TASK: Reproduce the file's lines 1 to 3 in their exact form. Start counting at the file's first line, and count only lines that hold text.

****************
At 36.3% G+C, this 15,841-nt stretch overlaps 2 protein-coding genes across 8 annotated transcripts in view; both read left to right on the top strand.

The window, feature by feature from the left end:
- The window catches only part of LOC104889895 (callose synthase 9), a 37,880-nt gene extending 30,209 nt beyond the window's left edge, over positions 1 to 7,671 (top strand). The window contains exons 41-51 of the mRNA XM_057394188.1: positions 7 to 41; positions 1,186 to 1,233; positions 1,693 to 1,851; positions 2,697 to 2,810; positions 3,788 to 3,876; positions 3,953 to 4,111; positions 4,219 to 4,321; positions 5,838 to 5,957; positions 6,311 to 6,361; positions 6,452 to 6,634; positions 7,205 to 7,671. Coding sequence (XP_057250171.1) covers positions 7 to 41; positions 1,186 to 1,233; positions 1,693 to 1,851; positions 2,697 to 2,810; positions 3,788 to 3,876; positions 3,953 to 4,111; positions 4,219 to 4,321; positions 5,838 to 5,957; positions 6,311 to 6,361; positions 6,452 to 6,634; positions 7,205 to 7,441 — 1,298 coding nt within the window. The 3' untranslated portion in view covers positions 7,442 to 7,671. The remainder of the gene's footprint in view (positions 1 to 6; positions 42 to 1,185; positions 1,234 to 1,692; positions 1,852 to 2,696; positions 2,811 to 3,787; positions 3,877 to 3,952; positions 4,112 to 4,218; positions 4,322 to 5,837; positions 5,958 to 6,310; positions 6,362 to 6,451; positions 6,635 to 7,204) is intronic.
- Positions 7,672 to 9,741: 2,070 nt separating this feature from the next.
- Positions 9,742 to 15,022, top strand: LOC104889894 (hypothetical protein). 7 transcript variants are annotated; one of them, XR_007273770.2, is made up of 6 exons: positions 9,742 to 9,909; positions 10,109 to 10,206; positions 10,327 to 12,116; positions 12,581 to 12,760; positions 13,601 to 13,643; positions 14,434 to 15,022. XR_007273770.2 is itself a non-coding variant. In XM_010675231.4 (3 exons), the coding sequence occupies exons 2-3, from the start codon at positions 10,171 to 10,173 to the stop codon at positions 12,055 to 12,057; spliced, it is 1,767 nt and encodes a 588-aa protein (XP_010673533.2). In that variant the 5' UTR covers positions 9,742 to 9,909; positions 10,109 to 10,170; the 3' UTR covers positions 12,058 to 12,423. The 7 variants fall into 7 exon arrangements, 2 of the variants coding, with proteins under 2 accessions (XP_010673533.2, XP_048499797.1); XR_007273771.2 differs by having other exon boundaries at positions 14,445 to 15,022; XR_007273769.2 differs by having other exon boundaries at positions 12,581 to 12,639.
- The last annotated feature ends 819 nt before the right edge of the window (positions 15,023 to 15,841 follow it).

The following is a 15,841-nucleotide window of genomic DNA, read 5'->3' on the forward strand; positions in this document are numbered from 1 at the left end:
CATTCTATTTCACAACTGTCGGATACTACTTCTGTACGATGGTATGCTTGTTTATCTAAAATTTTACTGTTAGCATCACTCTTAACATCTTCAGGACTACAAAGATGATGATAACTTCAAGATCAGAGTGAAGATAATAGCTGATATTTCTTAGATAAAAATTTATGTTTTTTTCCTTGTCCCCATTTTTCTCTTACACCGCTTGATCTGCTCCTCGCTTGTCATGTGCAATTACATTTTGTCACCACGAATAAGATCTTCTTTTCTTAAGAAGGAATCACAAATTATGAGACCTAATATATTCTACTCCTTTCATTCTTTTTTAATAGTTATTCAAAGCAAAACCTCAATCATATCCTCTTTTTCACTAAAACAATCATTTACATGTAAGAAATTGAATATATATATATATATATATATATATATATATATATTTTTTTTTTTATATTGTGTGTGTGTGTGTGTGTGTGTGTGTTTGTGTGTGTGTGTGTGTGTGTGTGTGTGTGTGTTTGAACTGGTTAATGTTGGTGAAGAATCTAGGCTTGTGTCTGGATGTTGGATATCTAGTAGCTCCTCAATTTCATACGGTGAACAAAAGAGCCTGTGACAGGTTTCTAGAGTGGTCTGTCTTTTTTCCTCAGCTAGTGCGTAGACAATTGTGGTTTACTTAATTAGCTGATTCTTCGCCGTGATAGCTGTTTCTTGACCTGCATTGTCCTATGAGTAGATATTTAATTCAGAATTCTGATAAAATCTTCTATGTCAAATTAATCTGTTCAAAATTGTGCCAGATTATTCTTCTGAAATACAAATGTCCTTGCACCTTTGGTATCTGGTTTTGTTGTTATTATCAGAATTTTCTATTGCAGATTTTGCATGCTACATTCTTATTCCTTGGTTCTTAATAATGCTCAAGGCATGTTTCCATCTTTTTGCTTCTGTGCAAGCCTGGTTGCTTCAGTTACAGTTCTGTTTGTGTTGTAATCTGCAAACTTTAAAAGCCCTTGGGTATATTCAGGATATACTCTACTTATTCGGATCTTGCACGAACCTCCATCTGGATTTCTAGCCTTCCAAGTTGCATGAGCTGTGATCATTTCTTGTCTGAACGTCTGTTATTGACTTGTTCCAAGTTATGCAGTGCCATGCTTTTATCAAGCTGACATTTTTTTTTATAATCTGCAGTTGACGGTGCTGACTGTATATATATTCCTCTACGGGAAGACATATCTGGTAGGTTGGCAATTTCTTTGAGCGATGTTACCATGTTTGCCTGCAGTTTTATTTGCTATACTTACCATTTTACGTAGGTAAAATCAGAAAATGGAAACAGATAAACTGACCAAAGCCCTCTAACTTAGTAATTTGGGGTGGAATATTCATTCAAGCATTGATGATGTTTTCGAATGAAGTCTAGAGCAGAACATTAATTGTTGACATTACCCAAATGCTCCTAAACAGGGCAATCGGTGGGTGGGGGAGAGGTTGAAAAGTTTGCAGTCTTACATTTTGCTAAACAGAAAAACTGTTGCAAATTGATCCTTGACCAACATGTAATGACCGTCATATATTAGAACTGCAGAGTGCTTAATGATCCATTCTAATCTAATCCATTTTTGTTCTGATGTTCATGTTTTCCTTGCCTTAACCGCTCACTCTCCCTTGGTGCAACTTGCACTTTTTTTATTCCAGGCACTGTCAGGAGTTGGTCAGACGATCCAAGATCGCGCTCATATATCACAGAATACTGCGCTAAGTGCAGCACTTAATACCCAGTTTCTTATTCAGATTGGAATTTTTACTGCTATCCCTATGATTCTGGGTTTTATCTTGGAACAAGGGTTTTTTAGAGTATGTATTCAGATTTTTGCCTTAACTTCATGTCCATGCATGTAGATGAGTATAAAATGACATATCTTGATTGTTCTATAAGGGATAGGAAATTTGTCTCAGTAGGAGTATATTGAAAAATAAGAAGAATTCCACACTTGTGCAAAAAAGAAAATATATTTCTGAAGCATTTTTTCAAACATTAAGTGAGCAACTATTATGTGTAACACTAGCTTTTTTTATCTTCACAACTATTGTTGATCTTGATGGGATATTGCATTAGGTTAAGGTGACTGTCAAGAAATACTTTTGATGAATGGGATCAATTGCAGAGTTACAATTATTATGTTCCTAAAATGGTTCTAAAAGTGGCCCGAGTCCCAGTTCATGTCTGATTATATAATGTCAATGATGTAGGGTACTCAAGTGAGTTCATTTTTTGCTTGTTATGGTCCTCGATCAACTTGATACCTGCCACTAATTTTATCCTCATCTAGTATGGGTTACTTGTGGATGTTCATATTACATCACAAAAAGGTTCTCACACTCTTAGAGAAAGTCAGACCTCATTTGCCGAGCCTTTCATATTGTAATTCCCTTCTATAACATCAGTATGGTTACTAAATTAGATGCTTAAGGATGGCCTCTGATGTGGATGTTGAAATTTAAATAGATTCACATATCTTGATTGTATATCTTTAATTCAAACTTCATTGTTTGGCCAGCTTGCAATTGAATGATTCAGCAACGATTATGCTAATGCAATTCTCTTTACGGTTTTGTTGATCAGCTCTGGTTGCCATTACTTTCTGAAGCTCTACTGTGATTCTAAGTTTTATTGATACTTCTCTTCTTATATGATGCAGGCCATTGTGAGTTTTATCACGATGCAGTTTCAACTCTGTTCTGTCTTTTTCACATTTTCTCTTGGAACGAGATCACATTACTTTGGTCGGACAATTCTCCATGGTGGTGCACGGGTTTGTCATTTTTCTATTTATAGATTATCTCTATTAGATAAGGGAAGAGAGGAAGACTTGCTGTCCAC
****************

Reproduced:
At 36.3% G+C, this 15,841-nt stretch overlaps 2 protein-coding genes across 8 annotated transcripts in view; both read left to right on the top strand.

The window, feature by feature from the left end:
- The window catches only part of LOC104889895 (callose synthase 9), a 37,880-nt gene extending 30,209 nt beyond the window's left edge, over positions 1 to 7,671 (top strand). The window contains exons 41-51 of the mRNA XM_057394188.1: positions 7 to 41; positions 1,186 to 1,233; positions 1,693 to 1,851; positions 2,697 to 2,810; positions 3,788 to 3,876; positions 3,953 to 4,111; positions 4,219 to 4,321; positions 5,838 to 5,957; positions 6,311 to 6,361; positions 6,452 to 6,634; positions 7,205 to 7,671. Coding sequence (XP_057250171.1) covers positions 7 to 41; positions 1,186 to 1,233; positions 1,693 to 1,851; positions 2,697 to 2,810; positions 3,788 to 3,876; positions 3,953 to 4,111; positions 4,219 to 4,321; positions 5,838 to 5,957; positions 6,311 to 6,361; positions 6,452 to 6,634; positions 7,205 to 7,441 — 1,298 coding nt within the window. The 3' untranslated portion in view covers positions 7,442 to 7,671. The remainder of the gene's footprint in view (positions 1 to 6; positions 42 to 1,185; positions 1,234 to 1,692; positions 1,852 to 2,696; positions 2,811 to 3,787; positions 3,877 to 3,952; positions 4,112 to 4,218; positions 4,322 to 5,837; positions 5,958 to 6,310; positions 6,362 to 6,451; positions 6,635 to 7,204) is intronic.